Courts


State Bar of Arizona sexual harassment seminar 05-09-18 image 1

Next Wednesday, May 9, a free seminar offered by the State Bar of Arizona examines the timely issue of sexual harassment. Called “Changing the Conversations,” it will include lawyers, judges and other experts discussing workplace environments and culture and the associated behaviors we all have grown too familiar with in media reports.

The Bar adds, “The program is not intended to offer CLE credit as it will address sexual harassment as a workplace culture issue instead of a legal issue, and therefore has not been developed with MCLE rules in mind. It is available as a service to the legal community.”

The event will be offered in person at the Bar’s CLE Center, and as a webcast. It is free but registration is required. Click here for more information and to register.

Here is the seminar faculty:

  • Chief Justice Scott Bales, Arizona Supreme Court
  • Hon. Margaret H. Downie (ret.), AZ Commission on Judicial Conduct
  • Hon. B. Don Taylor III, Chief Presiding Judge, Phoenix Municipal Court
  • Denise M. Blommel, Denise M. Blommel PLLC
  • Samara Cerven, Psy.D.
  • Don Decker, President, InReach
  • Kim Demarchi, Partner, Osborn Maledon PA
  • John F. Phelps, CEO/Executive Director, State Bar of Arizona
  • Barry G. Stratford, Perkins Coie LLP

State Bar of Arizona sexual harassment seminar 05-09-18 image 3

This spring, the Bar also distributed a member survey regarding their experiences with sexual harassment – to which almost 2,000 Bar members responded. Among other findings, 71.4 percent of women respondents indicated they had experienced sexual harassment in the workplace. Overall, 43 percent of respondents indicated the same.

Arizona Attorney Magazine will cover the survey and its results in the September issue.

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Arizona_Supreme_Court_Seal

News from the Arizona Supreme Court:

The Arizona Supreme Court is pleased to announce that Pinal County Superior Court is now accepting electronic filings of civil case initiation and civil subsequent documents through the eFileAZ and AZTurboCourt efiling applications. eFiling is currently available using both applications in Yavapai County, Mohave County, Santa Cruz County, and Maricopa County Superior courts. Plans are underway for the remaining Superior Courts in the State to begin accepting civil documents via efiling in the coming months.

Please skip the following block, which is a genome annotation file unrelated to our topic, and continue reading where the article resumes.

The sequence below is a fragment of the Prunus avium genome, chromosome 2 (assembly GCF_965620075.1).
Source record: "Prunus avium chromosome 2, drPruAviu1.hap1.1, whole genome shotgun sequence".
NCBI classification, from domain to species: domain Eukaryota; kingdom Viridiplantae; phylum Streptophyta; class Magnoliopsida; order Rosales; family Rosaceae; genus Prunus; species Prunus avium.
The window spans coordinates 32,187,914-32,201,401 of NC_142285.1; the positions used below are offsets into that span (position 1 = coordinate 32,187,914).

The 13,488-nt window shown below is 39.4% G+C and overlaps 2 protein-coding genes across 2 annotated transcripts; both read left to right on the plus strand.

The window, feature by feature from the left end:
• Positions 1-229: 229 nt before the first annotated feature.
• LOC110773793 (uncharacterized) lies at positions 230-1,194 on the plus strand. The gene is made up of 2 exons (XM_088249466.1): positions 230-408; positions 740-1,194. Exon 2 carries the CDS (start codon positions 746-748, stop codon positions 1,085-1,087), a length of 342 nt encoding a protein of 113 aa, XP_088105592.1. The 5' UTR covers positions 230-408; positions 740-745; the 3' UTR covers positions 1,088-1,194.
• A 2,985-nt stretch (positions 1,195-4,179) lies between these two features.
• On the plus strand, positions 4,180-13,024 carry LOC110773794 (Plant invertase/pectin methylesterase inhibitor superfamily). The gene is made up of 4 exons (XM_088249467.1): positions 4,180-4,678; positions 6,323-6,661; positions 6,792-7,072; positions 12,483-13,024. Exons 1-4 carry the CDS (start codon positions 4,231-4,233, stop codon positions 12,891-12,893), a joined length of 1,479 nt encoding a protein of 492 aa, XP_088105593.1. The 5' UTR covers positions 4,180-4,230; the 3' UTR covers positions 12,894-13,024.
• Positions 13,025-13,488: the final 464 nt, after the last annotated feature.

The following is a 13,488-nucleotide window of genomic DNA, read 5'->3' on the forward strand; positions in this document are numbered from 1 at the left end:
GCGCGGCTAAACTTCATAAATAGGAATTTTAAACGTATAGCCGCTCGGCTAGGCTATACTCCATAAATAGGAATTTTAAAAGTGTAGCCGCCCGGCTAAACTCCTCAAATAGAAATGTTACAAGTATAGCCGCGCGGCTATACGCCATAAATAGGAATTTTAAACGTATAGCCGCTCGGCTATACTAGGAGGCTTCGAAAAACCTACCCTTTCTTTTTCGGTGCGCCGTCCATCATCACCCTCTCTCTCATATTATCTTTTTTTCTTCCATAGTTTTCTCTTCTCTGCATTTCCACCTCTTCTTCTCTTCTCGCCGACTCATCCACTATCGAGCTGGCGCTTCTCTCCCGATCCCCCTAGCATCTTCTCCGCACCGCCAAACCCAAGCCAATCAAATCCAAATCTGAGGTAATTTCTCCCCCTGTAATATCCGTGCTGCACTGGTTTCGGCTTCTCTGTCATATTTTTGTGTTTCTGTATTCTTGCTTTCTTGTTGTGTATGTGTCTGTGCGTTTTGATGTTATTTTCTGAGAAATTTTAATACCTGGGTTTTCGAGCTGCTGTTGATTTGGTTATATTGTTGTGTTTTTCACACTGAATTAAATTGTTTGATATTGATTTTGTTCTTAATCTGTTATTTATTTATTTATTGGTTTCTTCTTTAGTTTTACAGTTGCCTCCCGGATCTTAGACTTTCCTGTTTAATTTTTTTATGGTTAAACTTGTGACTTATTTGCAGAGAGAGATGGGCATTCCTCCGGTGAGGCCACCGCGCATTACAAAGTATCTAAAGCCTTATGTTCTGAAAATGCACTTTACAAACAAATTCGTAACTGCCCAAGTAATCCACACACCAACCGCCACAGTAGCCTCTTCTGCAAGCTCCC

AZTurboCourtBoth efiling applications bring with them the ability to file both civil initiating and subsequent cases electronically, the ability to attach more than one lead document per submission, issue summons and subpoenas, generate the civil cover sheet, and other functionality that will allow for faster filing of court documents.

Your firm may already be using AZTurboCourt eFiling application to file documents in Pima and Maricopa Counties, however, there are several differences between the applications and IT HIGHLY ENCOURAGES YOU TO ATTEND TRAINING! For information on how to register, set up a payment method, information on how to use the application, and training dates and locations please contact the AOC Support Center at 602-452-3519 or 800-720-7743 or visit here for more information.

eFileAZ

Today, we talk about parallel citations and what the Arizona Supreme Court says. railroad tracks

Today, we talk about parallel citations and what the Arizona Supreme Court says.

In what may be the most legal blog post I’ve ever published, I share below news from the Arizona Supreme Court regarding a change in its policy regarding parallel citations. This may be good news to those of you who suspended their use quite a while ago. Here is the Court:

The Arizona Supreme Court has determined that as of now it will no longer require any appellate briefs, petitions, and other pleadings filed in that Court to contain parallel citations for Arizona cases. This means that when citing Arizona cases to the Court, lawyers and self-representing parties need only cite to the Arizona Reports alone, without a parallel citation to the Pacific Reports.

AZ Supreme Court logo